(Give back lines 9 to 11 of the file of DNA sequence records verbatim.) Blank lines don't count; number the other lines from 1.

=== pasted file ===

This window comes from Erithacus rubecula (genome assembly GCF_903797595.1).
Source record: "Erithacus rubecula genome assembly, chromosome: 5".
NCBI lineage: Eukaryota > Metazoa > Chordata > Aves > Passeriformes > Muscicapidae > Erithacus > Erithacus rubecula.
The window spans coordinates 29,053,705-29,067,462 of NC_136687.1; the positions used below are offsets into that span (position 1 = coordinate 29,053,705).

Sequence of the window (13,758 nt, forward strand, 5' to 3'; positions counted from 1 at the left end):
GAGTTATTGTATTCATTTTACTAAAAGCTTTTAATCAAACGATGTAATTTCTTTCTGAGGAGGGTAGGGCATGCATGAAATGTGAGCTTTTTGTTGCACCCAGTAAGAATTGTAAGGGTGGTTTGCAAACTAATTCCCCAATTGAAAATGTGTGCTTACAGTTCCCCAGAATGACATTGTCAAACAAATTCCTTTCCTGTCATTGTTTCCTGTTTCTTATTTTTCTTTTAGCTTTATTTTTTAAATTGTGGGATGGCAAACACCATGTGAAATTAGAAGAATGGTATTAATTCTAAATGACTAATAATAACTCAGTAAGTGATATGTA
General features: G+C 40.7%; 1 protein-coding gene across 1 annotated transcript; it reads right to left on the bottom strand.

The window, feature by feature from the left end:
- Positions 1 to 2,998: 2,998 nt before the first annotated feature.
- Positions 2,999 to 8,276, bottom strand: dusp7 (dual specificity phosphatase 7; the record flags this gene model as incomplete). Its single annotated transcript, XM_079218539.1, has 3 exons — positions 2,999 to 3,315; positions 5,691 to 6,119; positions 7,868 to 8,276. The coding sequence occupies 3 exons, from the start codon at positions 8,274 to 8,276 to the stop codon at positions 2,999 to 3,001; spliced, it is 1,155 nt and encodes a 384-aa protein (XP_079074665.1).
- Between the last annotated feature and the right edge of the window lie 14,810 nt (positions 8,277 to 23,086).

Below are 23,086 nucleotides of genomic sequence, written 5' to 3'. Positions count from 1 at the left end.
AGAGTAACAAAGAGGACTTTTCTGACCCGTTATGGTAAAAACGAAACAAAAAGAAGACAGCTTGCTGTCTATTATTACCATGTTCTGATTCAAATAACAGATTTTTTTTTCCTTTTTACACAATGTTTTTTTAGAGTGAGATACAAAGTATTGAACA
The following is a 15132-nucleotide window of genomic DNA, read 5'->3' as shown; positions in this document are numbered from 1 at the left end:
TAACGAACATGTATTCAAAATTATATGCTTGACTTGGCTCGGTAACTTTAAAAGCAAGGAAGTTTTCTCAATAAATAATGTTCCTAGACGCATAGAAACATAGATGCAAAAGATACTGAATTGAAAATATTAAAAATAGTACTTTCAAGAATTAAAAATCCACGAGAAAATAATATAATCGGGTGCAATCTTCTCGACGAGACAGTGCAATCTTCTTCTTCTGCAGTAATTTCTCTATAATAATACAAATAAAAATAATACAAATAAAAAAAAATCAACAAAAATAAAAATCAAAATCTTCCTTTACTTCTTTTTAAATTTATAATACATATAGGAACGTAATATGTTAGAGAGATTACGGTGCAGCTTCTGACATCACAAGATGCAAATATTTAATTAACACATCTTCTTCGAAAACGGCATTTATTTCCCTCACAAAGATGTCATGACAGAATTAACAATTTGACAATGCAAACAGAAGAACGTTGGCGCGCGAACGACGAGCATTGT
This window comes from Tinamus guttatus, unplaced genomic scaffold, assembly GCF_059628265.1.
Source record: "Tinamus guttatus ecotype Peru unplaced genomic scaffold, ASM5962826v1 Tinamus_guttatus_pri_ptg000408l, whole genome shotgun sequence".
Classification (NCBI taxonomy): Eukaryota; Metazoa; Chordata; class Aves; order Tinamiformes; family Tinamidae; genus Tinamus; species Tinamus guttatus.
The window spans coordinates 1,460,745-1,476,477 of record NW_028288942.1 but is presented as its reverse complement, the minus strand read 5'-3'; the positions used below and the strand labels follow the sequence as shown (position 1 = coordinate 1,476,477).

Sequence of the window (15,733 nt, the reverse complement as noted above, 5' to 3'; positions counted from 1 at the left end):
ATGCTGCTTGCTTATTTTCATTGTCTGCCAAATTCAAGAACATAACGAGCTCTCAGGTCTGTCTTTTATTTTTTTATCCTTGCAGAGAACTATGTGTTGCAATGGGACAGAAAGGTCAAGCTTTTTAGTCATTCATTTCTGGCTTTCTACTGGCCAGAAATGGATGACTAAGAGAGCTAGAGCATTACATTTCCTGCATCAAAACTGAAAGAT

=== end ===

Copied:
- Positions 1 to 2,998: 2,998 nt before the first annotated feature.
- Positions 2,999 to 8,276, bottom strand: dusp7 (dual specificity phosphatase 7; the record flags this gene model as incomplete). Its single annotated transcript, XM_079218539.1, has 3 exons — positions 2,999 to 3,315; positions 5,691 to 6,119; positions 7,868 to 8,276. The coding sequence occupies 3 exons, from the start codon at positions 8,274 to 8,276 to the stop codon at positions 2,999 to 3,001; spliced, it is 1,155 nt and encodes a 384-aa protein (XP_079074665.1).
- Between the last annotated feature and the right edge of the window lie 14,810 nt (positions 8,277 to 23,086).